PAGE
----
Arbitration is an alternative to civil litigation where both parties agree to forgo the option of suing in court. Many employment agreements contain provisions under which the employer and employee agree to resolve any future disputes in arbitration. Arbitration has advantages for both employers and employees over full-blown civil litigation, including speed, privacy, cost, and flexibility.
In recent years, #MeToo activists have objected to the resolution of workplace sexual harassment claims in arbitration, claiming that arbitration disadvantages employees and “silences” victims. In truth, arbitration affords claimants the same opportunity to pursue monetary damages as trying their cases in court. Employees who have agreed to arbitrate claims against their employer may still report wrongful conduct to the police and to government agencies, and they can cooperate fully in government investigations of such conduct.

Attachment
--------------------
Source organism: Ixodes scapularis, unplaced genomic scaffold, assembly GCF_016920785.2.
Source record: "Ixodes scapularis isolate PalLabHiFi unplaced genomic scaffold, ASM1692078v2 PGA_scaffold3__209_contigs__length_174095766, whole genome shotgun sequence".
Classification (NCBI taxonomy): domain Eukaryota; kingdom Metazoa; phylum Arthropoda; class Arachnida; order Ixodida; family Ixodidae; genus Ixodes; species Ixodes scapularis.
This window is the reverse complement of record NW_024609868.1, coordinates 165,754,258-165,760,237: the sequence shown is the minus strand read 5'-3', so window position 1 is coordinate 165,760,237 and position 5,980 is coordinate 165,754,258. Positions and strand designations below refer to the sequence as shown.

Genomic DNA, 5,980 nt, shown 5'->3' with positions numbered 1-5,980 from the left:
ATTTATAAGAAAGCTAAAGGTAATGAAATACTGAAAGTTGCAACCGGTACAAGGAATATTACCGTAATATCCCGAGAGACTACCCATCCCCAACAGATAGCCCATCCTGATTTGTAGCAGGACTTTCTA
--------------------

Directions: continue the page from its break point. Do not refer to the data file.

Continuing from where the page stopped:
Although arbitration proceedings are conducted in a private setting, arbitration in no way prevents claimants from going public with their stories, if they so choose. There is no principled basis for legislative bodies to carve out a narrow exception for sexual harassment claims to the federal policy in favor of arbitration.